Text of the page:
Getting a first smartphone has become the major milestone of modern childhood, and many families are starting off the year with a new connected user in their midst. Children are getting phones younger than ever, and parents need to be well-prepared. Much like a teen getting their first car, the first smartphone brings greater freedom, but also more danger.
Just like you wouldn’t hand over the keys to a first car without making sure your child can safely and legally drive, parents need to lay the groundwork for their child’s secure and responsible use of a device that opens up to them an infinite digital realm with an abundance of dodgy alleyways and dark corners.
Safety is rooted in open parent-child communications
If you haven’t yet started to have hard conversations with your child, then expect their first smartphone to be a catalyst for this change in your relationship. Their safety, as they navigate the internet and an array of digital platforms, should from now on be an open and ongoing conversation. Amongst many, and endlessly emerging topics, you’re going to need to have discussions around online pornography, depictions of violence, sexting, grooming by online predators, catfishing, cyber harassment and cyberbullying, suicide-related content, disclosure of personal information and the Law.
Rachelle Best, the CEO and Founder of FYI play it safe, an AI-powered monitoring app says, “Some parents think that if they use a parental control app, they can side-step conversations with their child that they will find awkward. It’s important to realise that a parental control app is just one measure in a family’s internet security ecosystem, it can not and does not do it all. Conversations about threats, safety measures and digital behaviour should start even before the handing over of a first phone, and then continue as a norm of family conversation. Establishing a trusted practice of talking about threats, dangers and staying safe, means that when your child is facing a challenge, they will come to you to talk about how to handle the situation.”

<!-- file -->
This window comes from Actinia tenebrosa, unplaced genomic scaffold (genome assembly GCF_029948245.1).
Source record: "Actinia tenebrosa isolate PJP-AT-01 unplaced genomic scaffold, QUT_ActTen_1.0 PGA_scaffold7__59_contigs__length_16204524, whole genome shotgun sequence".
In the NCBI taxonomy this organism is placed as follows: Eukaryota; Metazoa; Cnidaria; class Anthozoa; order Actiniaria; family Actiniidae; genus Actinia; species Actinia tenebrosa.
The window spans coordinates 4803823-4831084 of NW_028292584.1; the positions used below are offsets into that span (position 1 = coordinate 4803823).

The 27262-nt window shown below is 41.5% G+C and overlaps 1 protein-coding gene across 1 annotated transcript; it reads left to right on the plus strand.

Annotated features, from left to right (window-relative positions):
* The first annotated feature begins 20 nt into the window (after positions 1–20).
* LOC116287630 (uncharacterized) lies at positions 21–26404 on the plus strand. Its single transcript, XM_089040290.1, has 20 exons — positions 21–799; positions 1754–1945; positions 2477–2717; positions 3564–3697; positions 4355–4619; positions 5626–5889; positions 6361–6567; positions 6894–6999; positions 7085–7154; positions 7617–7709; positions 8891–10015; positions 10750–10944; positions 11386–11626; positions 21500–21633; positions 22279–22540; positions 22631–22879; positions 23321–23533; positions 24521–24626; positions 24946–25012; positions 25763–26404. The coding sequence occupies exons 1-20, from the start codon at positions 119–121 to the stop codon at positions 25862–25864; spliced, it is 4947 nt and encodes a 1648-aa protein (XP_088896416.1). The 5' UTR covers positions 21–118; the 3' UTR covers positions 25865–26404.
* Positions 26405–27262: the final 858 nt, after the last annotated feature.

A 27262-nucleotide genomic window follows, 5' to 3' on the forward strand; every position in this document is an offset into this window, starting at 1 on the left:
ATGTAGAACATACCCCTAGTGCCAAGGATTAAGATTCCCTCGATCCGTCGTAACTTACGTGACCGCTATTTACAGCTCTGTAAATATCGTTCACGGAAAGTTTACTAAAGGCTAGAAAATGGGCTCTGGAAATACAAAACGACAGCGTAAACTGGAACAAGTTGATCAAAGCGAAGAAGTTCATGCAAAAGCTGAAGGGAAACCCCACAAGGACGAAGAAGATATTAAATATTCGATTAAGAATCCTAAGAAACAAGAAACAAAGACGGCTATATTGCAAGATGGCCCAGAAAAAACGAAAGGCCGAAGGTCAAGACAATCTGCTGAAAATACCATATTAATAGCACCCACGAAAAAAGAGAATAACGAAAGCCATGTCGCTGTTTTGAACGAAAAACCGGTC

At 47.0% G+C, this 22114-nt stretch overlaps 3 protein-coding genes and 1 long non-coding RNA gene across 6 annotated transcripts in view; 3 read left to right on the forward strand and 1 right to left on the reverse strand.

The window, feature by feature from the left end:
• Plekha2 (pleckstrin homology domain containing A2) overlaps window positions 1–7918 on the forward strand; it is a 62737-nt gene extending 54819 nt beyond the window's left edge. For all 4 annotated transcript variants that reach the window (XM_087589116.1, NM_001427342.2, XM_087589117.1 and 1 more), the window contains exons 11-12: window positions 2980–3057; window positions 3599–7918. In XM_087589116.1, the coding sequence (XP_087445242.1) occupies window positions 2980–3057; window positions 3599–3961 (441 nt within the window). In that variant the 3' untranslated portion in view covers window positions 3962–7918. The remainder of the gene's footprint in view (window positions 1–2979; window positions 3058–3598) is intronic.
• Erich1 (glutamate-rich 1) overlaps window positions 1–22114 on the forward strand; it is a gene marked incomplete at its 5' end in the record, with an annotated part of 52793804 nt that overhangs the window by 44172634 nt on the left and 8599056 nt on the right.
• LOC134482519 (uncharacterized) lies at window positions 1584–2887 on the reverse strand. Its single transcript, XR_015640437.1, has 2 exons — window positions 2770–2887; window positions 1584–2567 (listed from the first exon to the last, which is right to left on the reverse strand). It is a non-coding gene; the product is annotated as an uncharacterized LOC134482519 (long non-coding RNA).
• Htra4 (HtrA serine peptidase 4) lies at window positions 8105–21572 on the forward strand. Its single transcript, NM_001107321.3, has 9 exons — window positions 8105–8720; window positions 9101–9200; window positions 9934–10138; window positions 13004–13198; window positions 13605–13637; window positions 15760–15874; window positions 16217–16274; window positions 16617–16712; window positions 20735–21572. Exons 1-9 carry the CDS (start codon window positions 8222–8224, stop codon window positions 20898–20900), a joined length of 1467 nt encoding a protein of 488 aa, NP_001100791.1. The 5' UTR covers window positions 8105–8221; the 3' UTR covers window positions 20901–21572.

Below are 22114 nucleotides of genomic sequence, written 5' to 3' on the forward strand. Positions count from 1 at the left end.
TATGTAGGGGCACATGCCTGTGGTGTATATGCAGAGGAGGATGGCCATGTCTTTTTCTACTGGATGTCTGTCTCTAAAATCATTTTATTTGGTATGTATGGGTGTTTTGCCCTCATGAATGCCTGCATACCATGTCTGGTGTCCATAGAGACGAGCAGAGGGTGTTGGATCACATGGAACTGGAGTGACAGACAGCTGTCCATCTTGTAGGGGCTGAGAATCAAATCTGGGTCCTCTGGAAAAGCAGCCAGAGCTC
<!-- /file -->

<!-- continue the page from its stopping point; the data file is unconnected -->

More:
Best’s advice here underscores an important point – your goal in keeping your child safe on the internet should not be to police every site they visit or pore over every chat they have with their friends. What’s important is to help your child develop digital literacy and gain the skills they need to become responsible digital citizens capable of handling problems on their own.
So, what do parents need to know and do about internet safety?
Be aware – You can’t help your child navigate risks and threats that you don’t know about. Take an ongoing interest in internet safety issues and keep up to date when it comes to the latest and emerging threats. Be the trusted source of important online safety information for your child.
Raise a responsible digital citizen – Your parenting extends from the real-world into the digital realm. Educate yourself about South Africa’s recently promulgated Cybercrimes Act and keep abreast of digital etiquette and required standards of behaviour.